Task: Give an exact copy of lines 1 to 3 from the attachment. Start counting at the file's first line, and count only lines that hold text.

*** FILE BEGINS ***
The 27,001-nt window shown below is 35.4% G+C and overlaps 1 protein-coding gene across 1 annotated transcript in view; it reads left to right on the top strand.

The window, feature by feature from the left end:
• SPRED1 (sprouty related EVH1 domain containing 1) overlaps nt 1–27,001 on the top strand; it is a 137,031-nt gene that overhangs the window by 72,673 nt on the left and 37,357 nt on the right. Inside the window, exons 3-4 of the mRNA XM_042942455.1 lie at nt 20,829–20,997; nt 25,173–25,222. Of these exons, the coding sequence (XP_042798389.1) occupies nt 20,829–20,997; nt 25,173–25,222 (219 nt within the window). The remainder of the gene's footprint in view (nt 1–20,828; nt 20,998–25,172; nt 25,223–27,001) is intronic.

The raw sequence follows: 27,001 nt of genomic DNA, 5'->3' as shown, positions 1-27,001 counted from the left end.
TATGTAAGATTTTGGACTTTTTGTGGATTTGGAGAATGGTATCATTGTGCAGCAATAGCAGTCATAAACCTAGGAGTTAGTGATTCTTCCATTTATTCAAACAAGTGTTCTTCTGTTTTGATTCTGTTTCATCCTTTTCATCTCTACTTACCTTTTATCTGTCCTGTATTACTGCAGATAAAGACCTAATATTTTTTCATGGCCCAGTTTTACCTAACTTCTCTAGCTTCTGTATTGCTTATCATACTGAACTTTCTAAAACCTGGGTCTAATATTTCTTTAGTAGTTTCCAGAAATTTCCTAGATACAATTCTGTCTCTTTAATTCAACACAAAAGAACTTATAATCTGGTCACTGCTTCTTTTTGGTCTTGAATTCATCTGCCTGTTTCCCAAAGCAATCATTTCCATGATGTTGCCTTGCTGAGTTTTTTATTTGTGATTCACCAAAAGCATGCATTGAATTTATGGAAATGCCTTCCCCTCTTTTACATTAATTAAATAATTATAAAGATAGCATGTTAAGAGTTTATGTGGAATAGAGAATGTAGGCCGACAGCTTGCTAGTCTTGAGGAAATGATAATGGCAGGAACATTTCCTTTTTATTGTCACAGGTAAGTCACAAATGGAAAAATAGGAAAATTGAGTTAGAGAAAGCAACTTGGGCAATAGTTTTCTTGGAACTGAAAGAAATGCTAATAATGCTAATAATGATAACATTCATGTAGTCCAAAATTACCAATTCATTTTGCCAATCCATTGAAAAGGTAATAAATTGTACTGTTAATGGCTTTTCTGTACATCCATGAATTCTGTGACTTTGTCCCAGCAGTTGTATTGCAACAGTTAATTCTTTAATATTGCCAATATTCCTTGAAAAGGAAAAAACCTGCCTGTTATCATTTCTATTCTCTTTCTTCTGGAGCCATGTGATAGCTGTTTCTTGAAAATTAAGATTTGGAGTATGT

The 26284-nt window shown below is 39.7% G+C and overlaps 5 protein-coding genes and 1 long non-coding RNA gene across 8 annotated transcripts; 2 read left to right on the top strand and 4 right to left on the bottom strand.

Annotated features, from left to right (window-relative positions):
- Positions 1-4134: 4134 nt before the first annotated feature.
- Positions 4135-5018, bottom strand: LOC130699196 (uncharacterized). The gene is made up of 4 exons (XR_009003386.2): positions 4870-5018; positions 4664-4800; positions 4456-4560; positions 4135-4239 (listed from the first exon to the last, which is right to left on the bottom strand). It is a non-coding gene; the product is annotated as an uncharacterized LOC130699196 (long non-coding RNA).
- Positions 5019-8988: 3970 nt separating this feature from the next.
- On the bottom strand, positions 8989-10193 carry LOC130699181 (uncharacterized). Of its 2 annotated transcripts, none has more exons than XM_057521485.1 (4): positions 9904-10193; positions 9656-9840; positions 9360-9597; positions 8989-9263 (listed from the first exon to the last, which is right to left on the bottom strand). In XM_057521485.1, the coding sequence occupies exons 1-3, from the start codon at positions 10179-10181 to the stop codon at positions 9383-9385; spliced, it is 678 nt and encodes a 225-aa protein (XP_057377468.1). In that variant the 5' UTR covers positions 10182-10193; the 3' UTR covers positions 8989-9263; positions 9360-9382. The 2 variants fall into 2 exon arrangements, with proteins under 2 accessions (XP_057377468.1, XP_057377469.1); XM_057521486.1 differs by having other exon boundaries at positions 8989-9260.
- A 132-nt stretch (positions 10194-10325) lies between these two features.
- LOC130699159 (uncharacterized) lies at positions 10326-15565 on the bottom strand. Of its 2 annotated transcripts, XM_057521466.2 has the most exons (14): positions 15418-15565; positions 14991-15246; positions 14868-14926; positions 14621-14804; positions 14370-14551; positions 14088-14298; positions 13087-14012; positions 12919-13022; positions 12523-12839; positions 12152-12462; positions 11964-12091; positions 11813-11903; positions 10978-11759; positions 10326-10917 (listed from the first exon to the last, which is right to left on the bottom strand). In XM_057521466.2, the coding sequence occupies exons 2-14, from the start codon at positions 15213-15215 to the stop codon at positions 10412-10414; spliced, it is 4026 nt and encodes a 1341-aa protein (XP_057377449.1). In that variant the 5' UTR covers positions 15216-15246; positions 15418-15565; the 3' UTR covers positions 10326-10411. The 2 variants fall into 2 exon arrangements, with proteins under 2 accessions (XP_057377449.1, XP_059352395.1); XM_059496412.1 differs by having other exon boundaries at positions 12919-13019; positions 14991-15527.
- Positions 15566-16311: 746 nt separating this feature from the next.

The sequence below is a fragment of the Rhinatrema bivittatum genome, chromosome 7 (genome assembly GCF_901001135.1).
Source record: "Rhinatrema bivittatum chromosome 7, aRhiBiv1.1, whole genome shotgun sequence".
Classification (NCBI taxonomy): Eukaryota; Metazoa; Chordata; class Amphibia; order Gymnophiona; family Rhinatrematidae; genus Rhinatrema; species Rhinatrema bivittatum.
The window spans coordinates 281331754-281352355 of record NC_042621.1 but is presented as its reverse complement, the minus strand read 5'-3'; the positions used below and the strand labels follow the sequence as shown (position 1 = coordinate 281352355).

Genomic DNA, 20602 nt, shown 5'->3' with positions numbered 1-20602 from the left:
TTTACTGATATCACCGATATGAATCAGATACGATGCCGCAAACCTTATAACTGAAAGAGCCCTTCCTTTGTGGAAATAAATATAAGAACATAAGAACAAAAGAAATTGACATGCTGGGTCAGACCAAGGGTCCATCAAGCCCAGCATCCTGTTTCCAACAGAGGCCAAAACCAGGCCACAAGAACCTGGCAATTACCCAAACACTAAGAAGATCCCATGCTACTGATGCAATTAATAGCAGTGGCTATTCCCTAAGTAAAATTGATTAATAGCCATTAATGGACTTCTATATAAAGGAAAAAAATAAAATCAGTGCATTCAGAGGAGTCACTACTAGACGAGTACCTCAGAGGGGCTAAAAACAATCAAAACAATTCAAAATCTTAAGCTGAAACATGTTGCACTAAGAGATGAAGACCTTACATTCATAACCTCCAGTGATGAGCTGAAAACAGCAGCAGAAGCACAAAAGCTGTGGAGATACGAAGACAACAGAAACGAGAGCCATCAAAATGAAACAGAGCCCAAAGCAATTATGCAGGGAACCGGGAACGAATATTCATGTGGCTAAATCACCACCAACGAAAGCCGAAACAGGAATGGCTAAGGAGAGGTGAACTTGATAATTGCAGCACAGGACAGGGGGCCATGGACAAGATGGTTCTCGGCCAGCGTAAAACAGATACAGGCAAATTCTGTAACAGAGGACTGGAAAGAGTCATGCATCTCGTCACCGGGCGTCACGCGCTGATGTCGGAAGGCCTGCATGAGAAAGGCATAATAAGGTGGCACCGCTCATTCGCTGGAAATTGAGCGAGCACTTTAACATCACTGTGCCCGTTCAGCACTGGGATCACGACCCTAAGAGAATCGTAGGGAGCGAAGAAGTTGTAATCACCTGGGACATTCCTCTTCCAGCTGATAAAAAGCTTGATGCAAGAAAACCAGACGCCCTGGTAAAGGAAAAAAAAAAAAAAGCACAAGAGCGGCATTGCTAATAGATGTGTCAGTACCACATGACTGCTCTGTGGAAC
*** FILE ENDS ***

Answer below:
The 27,001-nt window shown below is 35.4% G+C and overlaps 1 protein-coding gene across 1 annotated transcript in view; it reads left to right on the top strand.

The window, feature by feature from the left end:
• SPRED1 (sprouty related EVH1 domain containing 1) overlaps nt 1–27,001 on the top strand; it is a 137,031-nt gene that overhangs the window by 72,673 nt on the left and 37,357 nt on the right. Inside the window, exons 3-4 of the mRNA XM_042942455.1 lie at nt 20,829–20,997; nt 25,173–25,222. Of these exons, the coding sequence (XP_042798389.1) occupies nt 20,829–20,997; nt 25,173–25,222 (219 nt within the window). The remainder of the gene's footprint in view (nt 1–20,828; nt 20,998–25,172; nt 25,223–27,001) is intronic.